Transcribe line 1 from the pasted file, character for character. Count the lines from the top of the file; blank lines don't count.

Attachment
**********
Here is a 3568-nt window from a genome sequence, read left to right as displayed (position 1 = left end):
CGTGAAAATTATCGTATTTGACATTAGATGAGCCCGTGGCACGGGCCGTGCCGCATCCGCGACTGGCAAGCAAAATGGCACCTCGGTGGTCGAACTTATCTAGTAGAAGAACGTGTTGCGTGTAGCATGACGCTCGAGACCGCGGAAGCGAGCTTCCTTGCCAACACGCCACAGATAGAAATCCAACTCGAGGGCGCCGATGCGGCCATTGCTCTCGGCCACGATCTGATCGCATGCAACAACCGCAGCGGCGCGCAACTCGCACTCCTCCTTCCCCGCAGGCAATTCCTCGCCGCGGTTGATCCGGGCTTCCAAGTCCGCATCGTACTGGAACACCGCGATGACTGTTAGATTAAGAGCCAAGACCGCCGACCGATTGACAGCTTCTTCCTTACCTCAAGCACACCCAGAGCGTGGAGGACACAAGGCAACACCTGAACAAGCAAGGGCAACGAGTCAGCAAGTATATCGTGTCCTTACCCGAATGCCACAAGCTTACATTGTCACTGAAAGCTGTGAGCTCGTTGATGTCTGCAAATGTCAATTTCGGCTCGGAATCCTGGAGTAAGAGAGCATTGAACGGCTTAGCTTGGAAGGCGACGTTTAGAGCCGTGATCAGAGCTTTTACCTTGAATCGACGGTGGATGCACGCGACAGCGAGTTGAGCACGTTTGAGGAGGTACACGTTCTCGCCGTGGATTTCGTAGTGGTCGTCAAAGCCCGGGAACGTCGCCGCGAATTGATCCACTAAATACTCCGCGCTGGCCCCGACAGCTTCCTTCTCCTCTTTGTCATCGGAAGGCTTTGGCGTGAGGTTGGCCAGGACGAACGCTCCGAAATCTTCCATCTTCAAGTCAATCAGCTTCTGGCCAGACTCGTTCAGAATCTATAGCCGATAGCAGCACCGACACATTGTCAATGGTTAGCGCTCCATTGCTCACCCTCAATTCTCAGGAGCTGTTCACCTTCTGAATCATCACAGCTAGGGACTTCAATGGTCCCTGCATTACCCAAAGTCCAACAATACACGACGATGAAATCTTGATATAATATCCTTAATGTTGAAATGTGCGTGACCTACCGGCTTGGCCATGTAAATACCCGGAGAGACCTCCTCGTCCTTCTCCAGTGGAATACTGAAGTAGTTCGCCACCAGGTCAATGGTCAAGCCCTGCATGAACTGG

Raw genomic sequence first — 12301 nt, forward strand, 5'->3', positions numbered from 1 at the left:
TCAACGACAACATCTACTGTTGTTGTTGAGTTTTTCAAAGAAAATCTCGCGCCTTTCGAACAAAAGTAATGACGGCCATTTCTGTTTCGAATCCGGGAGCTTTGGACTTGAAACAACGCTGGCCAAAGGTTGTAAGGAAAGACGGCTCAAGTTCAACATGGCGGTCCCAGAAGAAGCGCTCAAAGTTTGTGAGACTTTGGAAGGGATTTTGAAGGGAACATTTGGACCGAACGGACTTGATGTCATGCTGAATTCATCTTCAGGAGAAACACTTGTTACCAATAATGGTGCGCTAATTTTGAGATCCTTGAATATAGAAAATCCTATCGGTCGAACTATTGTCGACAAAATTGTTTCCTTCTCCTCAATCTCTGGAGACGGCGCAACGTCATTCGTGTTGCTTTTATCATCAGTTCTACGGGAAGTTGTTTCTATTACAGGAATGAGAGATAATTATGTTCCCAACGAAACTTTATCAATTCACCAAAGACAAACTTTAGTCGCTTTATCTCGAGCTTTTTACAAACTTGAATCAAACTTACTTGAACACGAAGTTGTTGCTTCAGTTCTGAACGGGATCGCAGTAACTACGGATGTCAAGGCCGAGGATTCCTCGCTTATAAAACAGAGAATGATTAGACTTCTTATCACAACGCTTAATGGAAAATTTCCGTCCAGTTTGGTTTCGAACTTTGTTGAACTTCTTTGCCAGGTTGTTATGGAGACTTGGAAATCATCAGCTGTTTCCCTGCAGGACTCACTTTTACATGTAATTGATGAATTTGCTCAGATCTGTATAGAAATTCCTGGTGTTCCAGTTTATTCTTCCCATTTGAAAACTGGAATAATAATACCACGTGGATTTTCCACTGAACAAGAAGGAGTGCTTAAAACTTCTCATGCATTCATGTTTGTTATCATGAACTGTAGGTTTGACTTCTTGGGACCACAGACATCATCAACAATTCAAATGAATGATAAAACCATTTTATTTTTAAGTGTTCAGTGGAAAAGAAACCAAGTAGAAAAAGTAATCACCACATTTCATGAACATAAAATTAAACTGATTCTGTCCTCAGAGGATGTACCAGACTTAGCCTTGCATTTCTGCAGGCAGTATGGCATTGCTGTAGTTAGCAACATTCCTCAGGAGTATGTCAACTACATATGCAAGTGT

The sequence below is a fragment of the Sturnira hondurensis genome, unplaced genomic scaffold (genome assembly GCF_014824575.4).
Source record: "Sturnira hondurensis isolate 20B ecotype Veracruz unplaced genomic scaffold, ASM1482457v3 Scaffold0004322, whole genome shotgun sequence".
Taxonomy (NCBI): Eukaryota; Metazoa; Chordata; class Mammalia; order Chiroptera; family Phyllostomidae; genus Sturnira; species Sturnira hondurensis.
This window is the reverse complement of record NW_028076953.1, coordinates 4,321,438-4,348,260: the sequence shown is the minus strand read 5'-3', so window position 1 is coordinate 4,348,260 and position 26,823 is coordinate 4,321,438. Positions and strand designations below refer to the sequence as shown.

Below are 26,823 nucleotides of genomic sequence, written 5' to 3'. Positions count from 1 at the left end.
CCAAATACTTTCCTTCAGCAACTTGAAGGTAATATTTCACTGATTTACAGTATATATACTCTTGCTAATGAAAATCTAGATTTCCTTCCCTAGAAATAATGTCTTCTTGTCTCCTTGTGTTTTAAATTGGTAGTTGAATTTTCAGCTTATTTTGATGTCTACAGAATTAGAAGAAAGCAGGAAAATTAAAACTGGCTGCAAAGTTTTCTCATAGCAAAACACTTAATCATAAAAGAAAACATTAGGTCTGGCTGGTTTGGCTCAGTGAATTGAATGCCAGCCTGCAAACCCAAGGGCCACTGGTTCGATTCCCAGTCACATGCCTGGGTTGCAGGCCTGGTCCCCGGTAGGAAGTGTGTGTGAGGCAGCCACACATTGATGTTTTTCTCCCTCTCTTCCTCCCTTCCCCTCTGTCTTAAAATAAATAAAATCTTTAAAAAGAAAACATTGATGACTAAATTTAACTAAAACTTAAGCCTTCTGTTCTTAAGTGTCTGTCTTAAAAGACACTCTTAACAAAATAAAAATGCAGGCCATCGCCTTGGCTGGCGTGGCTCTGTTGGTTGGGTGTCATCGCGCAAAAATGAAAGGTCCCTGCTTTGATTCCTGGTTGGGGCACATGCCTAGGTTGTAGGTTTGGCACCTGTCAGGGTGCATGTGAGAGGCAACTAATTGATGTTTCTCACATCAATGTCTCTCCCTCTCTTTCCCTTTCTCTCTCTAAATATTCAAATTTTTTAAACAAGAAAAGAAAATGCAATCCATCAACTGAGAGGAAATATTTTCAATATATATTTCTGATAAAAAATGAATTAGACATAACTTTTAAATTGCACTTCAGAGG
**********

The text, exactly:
Here is a 3568-nt window from a genome sequence, read left to right as displayed (position 1 = left end):